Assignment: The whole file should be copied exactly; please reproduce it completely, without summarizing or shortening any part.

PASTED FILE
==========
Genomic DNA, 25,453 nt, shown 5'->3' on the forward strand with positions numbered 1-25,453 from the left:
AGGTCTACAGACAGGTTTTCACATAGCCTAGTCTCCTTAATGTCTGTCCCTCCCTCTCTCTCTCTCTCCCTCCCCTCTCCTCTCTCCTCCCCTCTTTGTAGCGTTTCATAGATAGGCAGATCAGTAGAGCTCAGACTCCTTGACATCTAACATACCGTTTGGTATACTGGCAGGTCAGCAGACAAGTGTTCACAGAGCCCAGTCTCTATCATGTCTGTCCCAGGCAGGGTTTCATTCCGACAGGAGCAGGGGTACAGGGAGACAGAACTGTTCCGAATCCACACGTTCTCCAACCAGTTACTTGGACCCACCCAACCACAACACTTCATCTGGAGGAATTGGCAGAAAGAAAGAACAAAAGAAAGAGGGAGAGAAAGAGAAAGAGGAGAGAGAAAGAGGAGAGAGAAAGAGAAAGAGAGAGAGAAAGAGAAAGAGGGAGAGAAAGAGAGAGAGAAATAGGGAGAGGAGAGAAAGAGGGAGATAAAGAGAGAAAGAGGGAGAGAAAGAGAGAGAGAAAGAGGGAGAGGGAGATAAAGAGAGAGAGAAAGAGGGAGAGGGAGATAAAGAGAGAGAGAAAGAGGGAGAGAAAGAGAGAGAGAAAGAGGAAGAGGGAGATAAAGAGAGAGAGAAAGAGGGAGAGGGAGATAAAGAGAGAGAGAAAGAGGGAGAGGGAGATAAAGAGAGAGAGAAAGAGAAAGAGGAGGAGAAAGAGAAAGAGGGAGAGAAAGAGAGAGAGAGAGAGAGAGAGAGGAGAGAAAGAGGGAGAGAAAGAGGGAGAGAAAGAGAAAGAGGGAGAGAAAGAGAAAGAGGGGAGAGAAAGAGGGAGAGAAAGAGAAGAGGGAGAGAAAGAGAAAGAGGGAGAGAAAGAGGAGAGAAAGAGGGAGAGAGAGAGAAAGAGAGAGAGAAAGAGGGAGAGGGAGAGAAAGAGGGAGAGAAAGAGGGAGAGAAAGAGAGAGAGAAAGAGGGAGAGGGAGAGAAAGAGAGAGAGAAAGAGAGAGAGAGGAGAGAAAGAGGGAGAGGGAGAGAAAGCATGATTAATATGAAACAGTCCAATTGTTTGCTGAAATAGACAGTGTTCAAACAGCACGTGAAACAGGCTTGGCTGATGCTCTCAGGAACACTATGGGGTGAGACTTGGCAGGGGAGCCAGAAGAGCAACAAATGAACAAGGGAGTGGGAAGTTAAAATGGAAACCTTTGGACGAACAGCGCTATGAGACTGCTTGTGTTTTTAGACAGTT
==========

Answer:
Genomic DNA, 25,453 nt, shown 5'->3' on the forward strand with positions numbered 1-25,453 from the left:
AGGTCTACAGACAGGTTTTCACATAGCCTAGTCTCCTTAATGTCTGTCCCTCCCTCTCTCTCTCTCTCCCTCCCCTCTCCTCTCTCCTCCCCTCTTTGTAGCGTTTCATAGATAGGCAGATCAGTAGAGCTCAGACTCCTTGACATCTAACATACCGTTTGGTATACTGGCAGGTCAGCAGACAAGTGTTCACAGAGCCCAGTCTCTATCATGTCTGTCCCAGGCAGGGTTTCATTCCGACAGGAGCAGGGGTACAGGGAGACAGAACTGTTCCGAATCCACACGTTCTCCAACCAGTTACTTGGACCCACCCAACCACAACACTTCATCTGGAGGAATTGGCAGAAAGAAAGAACAAAAGAAAGAGGGAGAGAAAGAGAAAGAGGAGAGAGAAAGAGGAGAGAGAAAGAGAAAGAGAGAGAGAAAGAGAAAGAGGGAGAGAAAGAGAGAGAGAAATAGGGAGAGGAGAGAAAGAGGGAGATAAAGAGAGAAAGAGGGAGAGAAAGAGAGAGAGAAAGAGGGAGAGGGAGATAAAGAGAGAGAGAAAGAGGGAGAGGGAGATAAAGAGAGAGAGAAAGAGGGAGAGAAAGAGAGAGAGAAAGAGGAAGAGGGAGATAAAGAGAGAGAGAAAGAGGGAGAGGGAGATAAAGAGAGAGAGAAAGAGGGAGAGGGAGATAAAGAGAGAGAGAAAGAGAAAGAGGAGGAGAAAGAGAAAGAGGGAGAGAAAGAGAGAGAGAGAGAGAGAGAGAGGAGAGAAAGAGGGAGAGAAAGAGGGAGAGAAAGAGAAAGAGGGAGAGAAAGAGAAAGAGGGGAGAGAAAGAGGGAGAGAAAGAGAAGAGGGAGAGAAAGAGAAAGAGGGAGAGAAAGAGGAGAGAAAGAGGGAGAGAGAGAGAAAGAGAGAGAGAAAGAGGGAGAGGGAGAGAAAGAGGGAGAGAAAGAGGGAGAGAAAGAGAGAGAGAAAGAGGGAGAGGGAGAGAAAGAGAGAGAGAAAGAGAGAGAGAGGAGAGAAAGAGGGAGAGGGAGAGAAAGCATGATTAATATGAAACAGTCCAATTGTTTGCTGAAATAGACAGTGTTCAAACAGCACGTGAAACAGGCTTGGCTGATGCTCTCAGGAACACTATGGGGTGAGACTTGGCAGGGGAGCCAGAAGAGCAACAAATGAACAAGGGAGTGGGAAGTTAAAATGGAAACCTTTGGACGAACAGCGCTATGAGACTGCTTGTGTTTTTAGACAGTT